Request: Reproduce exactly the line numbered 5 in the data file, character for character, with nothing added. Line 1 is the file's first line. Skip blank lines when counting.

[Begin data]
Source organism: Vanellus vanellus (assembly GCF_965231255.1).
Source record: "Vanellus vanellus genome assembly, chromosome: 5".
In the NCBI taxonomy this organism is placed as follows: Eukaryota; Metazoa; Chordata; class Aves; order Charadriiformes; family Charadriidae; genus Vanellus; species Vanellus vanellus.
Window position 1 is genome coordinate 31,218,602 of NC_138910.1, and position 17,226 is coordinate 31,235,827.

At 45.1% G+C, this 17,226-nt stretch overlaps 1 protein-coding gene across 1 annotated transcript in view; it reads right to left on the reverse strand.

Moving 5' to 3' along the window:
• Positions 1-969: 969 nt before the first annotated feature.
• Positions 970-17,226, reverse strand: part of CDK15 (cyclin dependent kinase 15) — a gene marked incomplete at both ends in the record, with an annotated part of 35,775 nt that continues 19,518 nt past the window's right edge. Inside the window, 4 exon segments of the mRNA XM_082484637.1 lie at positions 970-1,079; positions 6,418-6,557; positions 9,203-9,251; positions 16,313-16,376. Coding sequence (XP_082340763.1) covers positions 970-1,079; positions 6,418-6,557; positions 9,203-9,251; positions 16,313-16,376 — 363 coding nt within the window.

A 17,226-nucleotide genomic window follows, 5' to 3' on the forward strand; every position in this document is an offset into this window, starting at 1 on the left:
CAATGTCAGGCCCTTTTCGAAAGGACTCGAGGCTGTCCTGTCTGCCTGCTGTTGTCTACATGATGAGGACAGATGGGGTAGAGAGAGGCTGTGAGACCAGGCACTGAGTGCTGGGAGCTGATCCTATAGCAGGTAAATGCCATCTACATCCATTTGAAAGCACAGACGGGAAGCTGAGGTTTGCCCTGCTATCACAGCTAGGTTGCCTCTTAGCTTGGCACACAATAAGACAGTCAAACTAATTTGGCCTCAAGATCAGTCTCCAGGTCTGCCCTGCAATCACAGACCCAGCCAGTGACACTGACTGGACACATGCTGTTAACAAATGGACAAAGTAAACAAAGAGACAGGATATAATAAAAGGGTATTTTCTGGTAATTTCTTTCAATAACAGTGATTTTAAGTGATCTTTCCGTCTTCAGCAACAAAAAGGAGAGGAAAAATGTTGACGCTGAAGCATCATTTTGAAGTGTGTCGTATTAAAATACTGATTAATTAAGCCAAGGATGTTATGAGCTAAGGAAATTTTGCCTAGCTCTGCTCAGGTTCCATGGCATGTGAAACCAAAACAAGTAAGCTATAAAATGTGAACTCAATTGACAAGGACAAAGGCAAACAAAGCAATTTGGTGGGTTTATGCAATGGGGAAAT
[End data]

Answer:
At 45.1% G+C, this 17,226-nt stretch overlaps 1 protein-coding gene across 1 annotated transcript in view; it reads right to left on the reverse strand.